The Diamond Producers Association (DPA), a global alliance of the leading diamond mining companies, which represents 75% of the world’s diamond production, today released its first independent research report on Members' impact on local communities, employees and the environment. The report, authored by Trucost and titled The Socioeconomic and Environmental Impact of Large-Scale Diamond Mining, is the world’s first comprehensive analysis of the contributions of DPA Members, examining socioeconomic and environmental benefits and impacts.
Data from Trucost ESG Analysis, part of S&P Global, reveals that DPA Members generate more than US$16 billion in net socioeconomic and environmental benefits through their diamond mining operations. The report finds that the vast majority of these benefits are infused into communities through local employment, sourcing of goods and services, taxes and royalties, social programs and infrastructure investment. The report also uncovers that DPA Members pay employees and contractors on average 66% above national average salaries and that companies focus extensively on employee training to ensure a highly-skilled workforce. The report from Trucost also creates a baseline from which DPA Members will further build to demonstrate progress toward their emission reduction goals. Collectively, Members emitted the equivalent of 160 kg of carbon dioxide per polished carat produced.
The latter finding upends a current environmental debate in determining that mined diamonds are less carbon-intensive than man-made, but it does say their producers should use more green energy. The U.S. Federal Trade Commission, which investigates allegations of deceptive advertising, recently sent warning letters to eight lab-grown diamond companies after noting an unfounded use of 'eco-friendly', or similar terms, to describe diamonds made in a laboratory, a process that requires very high temperatures. Mined diamonds also have a high environmental impact, displacing thousands of tonnes of rock, although the analysis carried out by Trucost, part of S&P Global, for the Diamond Producers Association (DPA) found the carbon intensity of natural diamonds was lower.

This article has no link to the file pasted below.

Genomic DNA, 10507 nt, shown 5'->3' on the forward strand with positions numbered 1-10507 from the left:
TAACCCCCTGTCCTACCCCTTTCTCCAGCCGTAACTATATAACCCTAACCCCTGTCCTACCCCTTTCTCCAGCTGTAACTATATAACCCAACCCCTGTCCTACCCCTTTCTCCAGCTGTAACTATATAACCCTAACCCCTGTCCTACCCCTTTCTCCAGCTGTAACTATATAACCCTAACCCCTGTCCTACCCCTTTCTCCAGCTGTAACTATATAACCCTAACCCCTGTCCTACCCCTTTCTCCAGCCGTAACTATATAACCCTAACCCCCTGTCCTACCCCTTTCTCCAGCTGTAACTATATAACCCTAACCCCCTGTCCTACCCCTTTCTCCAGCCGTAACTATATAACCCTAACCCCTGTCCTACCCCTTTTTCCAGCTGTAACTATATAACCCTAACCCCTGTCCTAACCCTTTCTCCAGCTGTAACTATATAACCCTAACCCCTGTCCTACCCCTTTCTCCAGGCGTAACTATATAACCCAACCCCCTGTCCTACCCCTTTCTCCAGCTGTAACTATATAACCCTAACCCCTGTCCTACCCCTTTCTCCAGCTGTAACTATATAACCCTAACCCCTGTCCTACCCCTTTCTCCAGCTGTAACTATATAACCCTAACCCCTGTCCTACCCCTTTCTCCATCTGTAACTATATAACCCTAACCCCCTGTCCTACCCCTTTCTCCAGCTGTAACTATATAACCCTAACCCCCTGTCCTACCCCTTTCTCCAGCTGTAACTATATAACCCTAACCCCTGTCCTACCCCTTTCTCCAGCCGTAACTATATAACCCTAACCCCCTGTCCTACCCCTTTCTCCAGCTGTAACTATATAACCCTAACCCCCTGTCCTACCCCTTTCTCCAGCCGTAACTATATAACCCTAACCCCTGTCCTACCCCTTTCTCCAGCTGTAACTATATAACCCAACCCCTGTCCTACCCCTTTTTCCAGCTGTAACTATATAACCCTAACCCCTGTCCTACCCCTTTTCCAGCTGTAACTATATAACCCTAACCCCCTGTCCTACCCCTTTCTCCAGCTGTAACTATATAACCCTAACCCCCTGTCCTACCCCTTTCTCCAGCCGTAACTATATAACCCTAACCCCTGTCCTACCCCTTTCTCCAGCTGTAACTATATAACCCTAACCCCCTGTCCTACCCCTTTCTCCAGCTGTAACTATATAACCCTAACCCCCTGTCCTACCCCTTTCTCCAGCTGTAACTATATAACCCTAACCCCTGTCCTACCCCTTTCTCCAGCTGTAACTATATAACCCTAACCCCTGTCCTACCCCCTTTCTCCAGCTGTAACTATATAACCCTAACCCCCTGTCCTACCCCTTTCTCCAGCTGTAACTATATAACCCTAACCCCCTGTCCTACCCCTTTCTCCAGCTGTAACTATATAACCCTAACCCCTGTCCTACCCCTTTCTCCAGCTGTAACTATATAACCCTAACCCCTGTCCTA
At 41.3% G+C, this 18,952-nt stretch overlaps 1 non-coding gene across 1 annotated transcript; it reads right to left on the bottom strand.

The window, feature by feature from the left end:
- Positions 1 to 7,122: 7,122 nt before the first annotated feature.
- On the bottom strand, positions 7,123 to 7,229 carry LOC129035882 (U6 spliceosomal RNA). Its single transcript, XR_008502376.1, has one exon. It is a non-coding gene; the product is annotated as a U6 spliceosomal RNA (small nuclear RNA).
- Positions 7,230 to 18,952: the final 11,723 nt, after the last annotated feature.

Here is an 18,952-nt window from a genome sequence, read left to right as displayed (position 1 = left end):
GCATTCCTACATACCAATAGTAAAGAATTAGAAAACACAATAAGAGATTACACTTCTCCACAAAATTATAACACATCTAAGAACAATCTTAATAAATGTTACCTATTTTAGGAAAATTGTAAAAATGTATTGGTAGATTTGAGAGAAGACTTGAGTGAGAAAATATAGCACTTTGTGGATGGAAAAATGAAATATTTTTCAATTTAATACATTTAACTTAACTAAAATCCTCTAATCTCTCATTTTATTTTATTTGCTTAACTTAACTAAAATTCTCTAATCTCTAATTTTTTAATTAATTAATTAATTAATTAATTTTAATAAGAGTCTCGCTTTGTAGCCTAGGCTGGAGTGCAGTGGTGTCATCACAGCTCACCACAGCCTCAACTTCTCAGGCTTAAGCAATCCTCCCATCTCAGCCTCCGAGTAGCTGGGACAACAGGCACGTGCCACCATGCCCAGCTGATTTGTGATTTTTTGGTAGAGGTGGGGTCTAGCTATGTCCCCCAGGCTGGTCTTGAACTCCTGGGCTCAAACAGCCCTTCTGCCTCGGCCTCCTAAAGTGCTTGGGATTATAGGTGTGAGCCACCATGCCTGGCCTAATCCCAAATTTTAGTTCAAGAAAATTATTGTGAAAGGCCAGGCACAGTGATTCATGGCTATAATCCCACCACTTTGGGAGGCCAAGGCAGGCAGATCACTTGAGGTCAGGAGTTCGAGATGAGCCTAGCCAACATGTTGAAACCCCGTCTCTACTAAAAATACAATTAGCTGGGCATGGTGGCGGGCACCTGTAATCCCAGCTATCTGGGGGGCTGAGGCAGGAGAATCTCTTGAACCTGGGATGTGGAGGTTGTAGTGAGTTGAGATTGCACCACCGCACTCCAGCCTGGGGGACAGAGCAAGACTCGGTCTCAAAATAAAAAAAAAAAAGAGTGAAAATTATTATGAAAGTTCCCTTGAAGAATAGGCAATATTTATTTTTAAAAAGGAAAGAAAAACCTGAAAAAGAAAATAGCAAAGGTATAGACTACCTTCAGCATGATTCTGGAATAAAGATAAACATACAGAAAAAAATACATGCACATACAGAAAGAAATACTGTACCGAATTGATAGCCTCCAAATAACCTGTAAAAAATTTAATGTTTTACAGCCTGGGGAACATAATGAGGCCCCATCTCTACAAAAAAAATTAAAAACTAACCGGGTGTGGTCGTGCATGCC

“This report marks an industry first. Diamond producing companies representing three-quarters of the world’s production have come together to provide a window into the impacts and benefits of their activities on the communities and environments of the countries and regions in which they operate,” said Jean-Marc Lieberherr, Diamond Producers Association CEO. “This independent research report breaks outdated stereotypes and misconceptions and identifies the next set of challenges that must be met to continue to evolve and improve as an industry. It also provides a baseline for industry participants and observers to track future progress.”
"This report marks the first time Trucost has seen an industry come together to measure its environmental, social and economic benefits and impacts," said Libby Bernick, Managing Director and Global Head of Trucost Corporate Business. "This data provides a baseline for future progress on issues, including environmental impact." Trucost measured the total benefits and impacts of the diamond mining activities of the DPA Members across 21 key socioeconomic and environmental indicators based on data collected for over 150 different metrics from DPA sites representing 70% of the DPA Member’s total rough diamond production. These data were verified by Trucost and then analyzed using Trucost’s proprietary natural and social capital quantification and valuation methodologies, which have been employed in more than 100 studies over the past 15 years.